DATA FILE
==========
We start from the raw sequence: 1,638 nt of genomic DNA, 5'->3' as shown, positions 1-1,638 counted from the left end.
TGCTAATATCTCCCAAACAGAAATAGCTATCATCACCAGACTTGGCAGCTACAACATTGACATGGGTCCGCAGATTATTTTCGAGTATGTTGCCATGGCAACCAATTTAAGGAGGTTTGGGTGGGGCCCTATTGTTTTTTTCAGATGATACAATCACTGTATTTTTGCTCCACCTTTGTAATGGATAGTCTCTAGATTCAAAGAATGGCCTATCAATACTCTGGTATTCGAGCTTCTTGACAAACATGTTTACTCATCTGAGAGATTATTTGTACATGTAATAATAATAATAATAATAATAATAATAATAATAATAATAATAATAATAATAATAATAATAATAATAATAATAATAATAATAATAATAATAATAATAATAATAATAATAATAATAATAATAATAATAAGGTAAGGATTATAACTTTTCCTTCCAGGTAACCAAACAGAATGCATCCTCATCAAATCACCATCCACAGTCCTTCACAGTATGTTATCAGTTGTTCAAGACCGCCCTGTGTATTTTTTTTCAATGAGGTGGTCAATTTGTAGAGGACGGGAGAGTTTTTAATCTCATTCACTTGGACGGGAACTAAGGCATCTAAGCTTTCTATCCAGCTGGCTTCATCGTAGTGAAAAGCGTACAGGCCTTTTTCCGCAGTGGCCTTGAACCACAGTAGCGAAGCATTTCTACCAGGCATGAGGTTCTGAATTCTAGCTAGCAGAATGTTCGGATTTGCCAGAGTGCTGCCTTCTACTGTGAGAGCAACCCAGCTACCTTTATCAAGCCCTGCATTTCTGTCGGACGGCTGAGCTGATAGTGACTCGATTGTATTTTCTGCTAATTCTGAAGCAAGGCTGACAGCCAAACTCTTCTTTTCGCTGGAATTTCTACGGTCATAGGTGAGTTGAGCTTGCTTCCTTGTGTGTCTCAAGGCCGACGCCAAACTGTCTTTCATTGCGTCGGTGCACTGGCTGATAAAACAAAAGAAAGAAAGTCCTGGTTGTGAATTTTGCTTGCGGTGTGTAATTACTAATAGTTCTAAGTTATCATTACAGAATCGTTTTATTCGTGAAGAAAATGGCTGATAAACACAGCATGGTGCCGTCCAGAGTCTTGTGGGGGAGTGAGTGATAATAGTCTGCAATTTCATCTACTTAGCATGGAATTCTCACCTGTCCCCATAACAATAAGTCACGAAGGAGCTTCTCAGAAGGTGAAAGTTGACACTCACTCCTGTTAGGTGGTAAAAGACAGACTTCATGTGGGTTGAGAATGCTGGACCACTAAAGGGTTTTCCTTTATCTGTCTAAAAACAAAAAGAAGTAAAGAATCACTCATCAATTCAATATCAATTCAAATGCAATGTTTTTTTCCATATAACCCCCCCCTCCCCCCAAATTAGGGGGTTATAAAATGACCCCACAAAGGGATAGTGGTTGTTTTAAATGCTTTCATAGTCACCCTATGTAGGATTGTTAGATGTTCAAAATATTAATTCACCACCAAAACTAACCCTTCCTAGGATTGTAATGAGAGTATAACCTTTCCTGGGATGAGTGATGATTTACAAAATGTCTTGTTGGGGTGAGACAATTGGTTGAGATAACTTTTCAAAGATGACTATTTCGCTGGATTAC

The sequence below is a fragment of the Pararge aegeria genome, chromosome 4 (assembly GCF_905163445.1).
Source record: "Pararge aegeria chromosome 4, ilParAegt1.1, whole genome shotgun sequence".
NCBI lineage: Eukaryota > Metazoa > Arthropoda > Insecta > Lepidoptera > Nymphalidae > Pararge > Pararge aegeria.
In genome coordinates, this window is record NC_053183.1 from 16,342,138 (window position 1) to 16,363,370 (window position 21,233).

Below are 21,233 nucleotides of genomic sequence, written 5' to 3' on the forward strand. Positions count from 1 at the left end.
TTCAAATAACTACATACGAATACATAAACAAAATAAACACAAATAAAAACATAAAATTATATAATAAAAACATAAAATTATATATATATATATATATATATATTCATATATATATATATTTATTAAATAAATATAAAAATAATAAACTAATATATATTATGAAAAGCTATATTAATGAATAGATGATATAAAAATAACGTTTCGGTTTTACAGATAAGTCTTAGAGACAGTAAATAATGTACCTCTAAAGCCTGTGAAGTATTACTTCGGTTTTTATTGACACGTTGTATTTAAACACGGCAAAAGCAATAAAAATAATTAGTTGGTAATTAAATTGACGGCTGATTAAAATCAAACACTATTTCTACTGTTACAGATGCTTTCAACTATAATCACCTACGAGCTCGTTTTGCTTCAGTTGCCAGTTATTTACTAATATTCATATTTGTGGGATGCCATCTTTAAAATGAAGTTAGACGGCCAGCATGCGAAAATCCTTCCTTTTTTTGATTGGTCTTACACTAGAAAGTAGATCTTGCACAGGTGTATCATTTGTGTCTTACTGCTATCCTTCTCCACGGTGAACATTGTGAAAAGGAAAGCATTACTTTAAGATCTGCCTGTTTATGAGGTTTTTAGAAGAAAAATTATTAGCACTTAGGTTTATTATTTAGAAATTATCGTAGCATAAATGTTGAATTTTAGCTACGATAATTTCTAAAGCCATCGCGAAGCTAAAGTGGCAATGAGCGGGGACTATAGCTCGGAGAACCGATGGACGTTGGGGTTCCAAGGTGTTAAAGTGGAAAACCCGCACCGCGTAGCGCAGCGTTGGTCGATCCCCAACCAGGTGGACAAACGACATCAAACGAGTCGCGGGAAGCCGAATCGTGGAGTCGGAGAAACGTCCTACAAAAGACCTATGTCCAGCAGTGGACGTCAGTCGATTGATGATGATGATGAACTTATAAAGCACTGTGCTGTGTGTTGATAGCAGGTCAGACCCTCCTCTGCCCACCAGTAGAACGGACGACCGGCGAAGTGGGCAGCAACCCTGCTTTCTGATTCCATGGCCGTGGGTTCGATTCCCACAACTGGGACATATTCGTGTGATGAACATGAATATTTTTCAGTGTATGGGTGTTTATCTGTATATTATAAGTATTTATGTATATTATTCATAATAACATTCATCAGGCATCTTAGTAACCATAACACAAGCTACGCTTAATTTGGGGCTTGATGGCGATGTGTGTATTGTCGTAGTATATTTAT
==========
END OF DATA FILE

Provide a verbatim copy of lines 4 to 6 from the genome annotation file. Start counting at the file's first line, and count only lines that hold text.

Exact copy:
Source record: "Pararge aegeria chromosome 4, ilParAegt1.1, whole genome shotgun sequence".
NCBI lineage: Eukaryota > Metazoa > Arthropoda > Insecta > Lepidoptera > Nymphalidae > Pararge > Pararge aegeria.
In genome coordinates, this window is record NC_053183.1 from 16,342,138 (window position 1) to 16,363,370 (window position 21,233).